Wine has been made for centuries without too much fuss. The basic process is quite simple: you take ripe grapes, ferment them, and filter them into the appropriate vessels.
The chemical equation for fermentation looks something like this:
Sugar + Yeast = Alcohol + CO2
Seems pretty straightforward, right? Reduced to its most basic, it is quite simple. But the techniques used to make red wine, white wine, sparkling wine, and rosé wine are remarkably different and have a significant effect on the finished product.
Today we’ll provide a brief overview of how these wines are made, but we’ll save the minutia of each method for future articles.
How White Wine is Made
White grapes, like chardonnay, pinot gris, or sauvignon blanc, are picked when ripe and sent straight to a crusher-destemmer, which separates the grapes from their stems. The grapes are then immediately put into a press, which gently squeezes the juice from the fruit. The resulting juice is then transferred to a vessel of some sort—stainless steel tanks, t-bins, carboys, or barrels—to ferment.
The winemaker may choose to add yeast or use natural wild yeasts. Adding yeast generally makes the process more predictable. Once the yeast has converted all the sugar to alcohol, the wine is transferred into another vessel to settle before bottling. It may go through a secondary, malolactic fermentation, but not always. The wine will rest until the winemaker considers it ready to be bottled.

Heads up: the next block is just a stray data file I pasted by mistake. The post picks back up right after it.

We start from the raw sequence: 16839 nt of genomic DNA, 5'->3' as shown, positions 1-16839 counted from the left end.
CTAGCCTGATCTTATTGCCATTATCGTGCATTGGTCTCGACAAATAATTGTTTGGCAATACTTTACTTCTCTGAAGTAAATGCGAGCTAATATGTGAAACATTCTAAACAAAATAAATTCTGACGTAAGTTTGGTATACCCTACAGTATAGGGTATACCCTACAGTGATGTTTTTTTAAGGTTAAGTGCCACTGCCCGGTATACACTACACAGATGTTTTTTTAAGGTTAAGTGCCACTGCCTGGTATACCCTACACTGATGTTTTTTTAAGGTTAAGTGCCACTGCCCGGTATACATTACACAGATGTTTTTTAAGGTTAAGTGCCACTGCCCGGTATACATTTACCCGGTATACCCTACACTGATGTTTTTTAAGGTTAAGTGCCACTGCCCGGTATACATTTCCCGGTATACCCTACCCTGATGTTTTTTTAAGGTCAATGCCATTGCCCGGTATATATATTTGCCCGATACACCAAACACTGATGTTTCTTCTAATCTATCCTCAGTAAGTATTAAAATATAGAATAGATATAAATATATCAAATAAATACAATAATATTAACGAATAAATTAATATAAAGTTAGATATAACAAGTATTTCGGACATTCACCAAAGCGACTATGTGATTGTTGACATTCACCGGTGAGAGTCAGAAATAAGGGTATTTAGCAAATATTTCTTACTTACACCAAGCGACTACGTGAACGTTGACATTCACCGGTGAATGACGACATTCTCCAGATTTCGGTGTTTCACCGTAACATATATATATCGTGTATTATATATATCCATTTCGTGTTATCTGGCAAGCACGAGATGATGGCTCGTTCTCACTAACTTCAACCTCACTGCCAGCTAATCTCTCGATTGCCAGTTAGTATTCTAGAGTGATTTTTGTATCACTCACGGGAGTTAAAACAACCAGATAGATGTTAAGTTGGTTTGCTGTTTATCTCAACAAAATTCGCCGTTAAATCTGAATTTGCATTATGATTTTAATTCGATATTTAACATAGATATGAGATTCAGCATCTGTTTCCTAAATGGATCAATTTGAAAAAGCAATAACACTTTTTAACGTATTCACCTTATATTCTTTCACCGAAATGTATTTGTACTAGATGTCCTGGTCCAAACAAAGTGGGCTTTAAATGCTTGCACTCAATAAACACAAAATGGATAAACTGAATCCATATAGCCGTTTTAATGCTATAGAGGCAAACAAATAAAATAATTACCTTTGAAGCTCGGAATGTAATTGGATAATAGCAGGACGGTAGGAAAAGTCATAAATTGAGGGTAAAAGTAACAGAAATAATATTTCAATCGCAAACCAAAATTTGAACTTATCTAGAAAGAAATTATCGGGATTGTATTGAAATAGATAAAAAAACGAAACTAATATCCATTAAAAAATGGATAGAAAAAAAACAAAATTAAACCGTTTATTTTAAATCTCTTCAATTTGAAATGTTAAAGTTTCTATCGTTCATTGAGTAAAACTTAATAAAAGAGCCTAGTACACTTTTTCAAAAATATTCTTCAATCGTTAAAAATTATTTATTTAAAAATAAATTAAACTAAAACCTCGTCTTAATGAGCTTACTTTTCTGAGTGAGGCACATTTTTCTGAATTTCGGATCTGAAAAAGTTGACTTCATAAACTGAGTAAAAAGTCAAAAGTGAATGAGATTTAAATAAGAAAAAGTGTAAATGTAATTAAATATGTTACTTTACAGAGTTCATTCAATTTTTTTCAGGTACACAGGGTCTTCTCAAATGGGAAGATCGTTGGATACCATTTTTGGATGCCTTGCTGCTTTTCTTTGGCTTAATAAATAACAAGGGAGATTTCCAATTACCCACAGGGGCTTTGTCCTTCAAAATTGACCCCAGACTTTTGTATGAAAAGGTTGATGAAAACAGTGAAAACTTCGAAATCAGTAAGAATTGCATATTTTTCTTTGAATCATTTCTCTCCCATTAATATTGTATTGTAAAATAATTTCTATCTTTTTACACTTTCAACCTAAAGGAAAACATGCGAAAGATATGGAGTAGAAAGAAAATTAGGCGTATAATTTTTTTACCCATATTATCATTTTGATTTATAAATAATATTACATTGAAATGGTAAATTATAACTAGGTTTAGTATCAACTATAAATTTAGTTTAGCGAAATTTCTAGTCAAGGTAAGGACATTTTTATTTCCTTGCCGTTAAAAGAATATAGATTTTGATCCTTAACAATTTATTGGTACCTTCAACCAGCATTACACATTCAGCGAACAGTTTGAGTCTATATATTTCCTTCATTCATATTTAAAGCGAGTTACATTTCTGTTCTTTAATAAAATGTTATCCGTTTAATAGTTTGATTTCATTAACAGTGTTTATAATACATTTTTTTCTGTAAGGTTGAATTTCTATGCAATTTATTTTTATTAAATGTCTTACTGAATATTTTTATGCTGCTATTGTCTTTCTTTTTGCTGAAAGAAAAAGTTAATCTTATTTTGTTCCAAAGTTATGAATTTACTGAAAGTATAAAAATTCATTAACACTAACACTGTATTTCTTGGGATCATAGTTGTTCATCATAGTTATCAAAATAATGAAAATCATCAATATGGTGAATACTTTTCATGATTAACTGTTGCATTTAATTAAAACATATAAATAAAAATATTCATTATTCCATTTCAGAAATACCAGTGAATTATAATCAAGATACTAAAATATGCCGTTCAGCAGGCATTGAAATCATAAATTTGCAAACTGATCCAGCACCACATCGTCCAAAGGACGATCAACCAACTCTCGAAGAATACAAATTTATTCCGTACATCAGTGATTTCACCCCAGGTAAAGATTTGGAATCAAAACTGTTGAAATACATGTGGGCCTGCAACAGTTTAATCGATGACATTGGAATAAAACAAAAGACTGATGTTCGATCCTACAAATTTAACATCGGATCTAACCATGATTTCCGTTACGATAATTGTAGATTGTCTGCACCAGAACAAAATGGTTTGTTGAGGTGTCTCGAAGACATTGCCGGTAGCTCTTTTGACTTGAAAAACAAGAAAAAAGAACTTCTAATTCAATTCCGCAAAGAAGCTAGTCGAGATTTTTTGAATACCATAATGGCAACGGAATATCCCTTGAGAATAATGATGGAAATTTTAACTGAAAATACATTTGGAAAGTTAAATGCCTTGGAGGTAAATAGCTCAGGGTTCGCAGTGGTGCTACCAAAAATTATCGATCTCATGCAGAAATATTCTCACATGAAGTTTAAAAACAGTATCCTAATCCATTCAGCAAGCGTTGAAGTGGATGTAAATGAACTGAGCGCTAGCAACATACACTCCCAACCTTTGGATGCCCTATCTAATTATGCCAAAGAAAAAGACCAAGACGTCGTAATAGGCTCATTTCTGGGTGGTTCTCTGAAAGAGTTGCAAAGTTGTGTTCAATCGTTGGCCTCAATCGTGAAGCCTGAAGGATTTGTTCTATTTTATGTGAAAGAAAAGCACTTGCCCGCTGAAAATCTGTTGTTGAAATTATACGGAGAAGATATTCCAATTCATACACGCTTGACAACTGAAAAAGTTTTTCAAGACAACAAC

How Red Wine is Made
Red grapes are also sent to the crusher-destemmer, but not always. Occasionally the winemaker will choose to destem only a portion of the crop and leave the rest on the stems. The wine is then transferred to a tank for fermentation (note that it does not get pressed just yet). Yeast is added (or not), and the wine is punched down and pumped over to extract as much color and tannin as possible during fermentation.
Once the red wine is finished fermenting, it is pressed and then transferred to another vessel, where it goes through secondary malolactic fermentation. Almost all red wines go through malolactic, but there are a few notable exceptions. Malic acid is incredibly harsh, and malolactic converts those acids into softer lactic acid, making the wine more pleasant to drink. Finally, the wine is finished according to the winemaker’s preference. It may go into a barrel, have oak chips or staves added, or if the intention is to be unoaked, it will rest for a while before being filtered and bottled.
How Rose Wine is Made
There are several methods of making rosé:
The saignée method bleeds juice off the top of a tank filled with red wine grapes. The juice has had minimal skin contact, so the color is not as deep as a finished red wine. The remaining wine is made as a typical red. Saignée rosé is often richer and more full-bodied than other types of rosé.
Rosé wine made using this method is left on skins only for a short time (compared to red wine). The juice remains on skins for up to 48 hours and is then pressed and racked off into another vessel. The short time it spends on the skins imparts less color.
Many rosé’s are made by blending red and white wines together. This gives winemakers a more complex palette to work with in terms of color and flavor profiles. You won’t often find old-world rosé wines made in this method as appellation laws do not allow it.
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